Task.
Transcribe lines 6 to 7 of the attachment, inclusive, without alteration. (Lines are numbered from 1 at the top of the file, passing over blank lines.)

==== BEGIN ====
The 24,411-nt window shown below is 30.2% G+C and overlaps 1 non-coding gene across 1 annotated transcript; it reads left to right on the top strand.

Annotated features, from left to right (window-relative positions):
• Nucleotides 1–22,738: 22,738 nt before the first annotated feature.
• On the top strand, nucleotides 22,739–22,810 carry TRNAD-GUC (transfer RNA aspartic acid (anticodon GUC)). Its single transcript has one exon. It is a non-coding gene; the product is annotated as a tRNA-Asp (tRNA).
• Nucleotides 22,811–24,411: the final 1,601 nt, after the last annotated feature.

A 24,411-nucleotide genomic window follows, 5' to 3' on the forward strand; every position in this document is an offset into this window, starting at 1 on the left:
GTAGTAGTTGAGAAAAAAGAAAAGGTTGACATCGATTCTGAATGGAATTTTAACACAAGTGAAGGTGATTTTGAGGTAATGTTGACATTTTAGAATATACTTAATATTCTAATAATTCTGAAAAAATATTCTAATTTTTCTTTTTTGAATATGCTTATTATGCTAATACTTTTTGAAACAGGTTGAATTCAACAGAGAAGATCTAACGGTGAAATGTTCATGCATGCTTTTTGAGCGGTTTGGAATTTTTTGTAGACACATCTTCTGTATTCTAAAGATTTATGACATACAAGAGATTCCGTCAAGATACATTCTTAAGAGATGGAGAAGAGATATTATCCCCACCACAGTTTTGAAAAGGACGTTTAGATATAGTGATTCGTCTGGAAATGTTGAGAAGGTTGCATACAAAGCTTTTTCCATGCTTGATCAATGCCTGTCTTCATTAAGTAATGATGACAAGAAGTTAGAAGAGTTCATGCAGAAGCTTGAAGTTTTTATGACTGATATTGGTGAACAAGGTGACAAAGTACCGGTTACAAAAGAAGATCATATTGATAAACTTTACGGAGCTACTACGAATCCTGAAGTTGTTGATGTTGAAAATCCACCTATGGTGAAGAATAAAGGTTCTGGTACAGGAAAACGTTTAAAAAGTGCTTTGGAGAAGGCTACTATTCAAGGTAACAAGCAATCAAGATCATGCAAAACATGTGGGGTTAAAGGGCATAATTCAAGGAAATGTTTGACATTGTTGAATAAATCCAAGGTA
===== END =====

A 24,411-nucleotide genomic window follows, 5' to 3' on the forward strand; every position in this document is an offset into this window, starting at 1 on the left:
GTAGTAGTTGAGAAAAAAGAAAAGGTTGACATCGATTCTGAATGGAATTTTAACACAAGTGAAGGTGATTTTGAGGTAATGTTGACATTTTAGAATATACTTAATATTCTAATAATTCTGAAAAAATATTCTAATTTTTCTTTTTTGAATATGCTTATTATGCTAATACTTTTTGAAACAGGTTGAATTCAACAGAGAAGATCTAACGGTGAAATGTTCATGCATGCTTTTTGAGCGGTTTGGAATTTTTTGTAGACACATCTTCTGTATTCTAAAGATTTATGACATACAAGAGATTCCGTCAAGATACATTCTTAAGAGATGGAGAAGAGATATTATCCCCACCACAGTTTTGAAAAGGACGTTTAGATATAGTGATTCGTCTGGAAATGTTGAGAAGGTTGCATACAAAGCTTTTTCCATGCTTGATCAATGCCTGTCTTCATTAAGTAATGATGACAAGAAGTTAGAAGAGTTCATGCAGAAGCTTGAAGTTTTTATGACTGATATTGGTGAACAAGGTGACAAAGTACCGGTTACAAAAGAAGATCATATTGATAAACTTTACGGAGCTACTACGAATCCTGAAGTTGTTGATGTTGAAAATCCACCTATGGTGAAGAATAAAGGTTCTGGTACAGGAAAACGTTTAAAAAGTGCTTTGGAGAAGGCTACTATTCAAGGTAACAAGCAATCAAGATCATGCAAAACATGTGGGGTTAAAGGGCATAATTCAAGGAAATGTTTGACATTGTTGAATAAATCCAAGGTA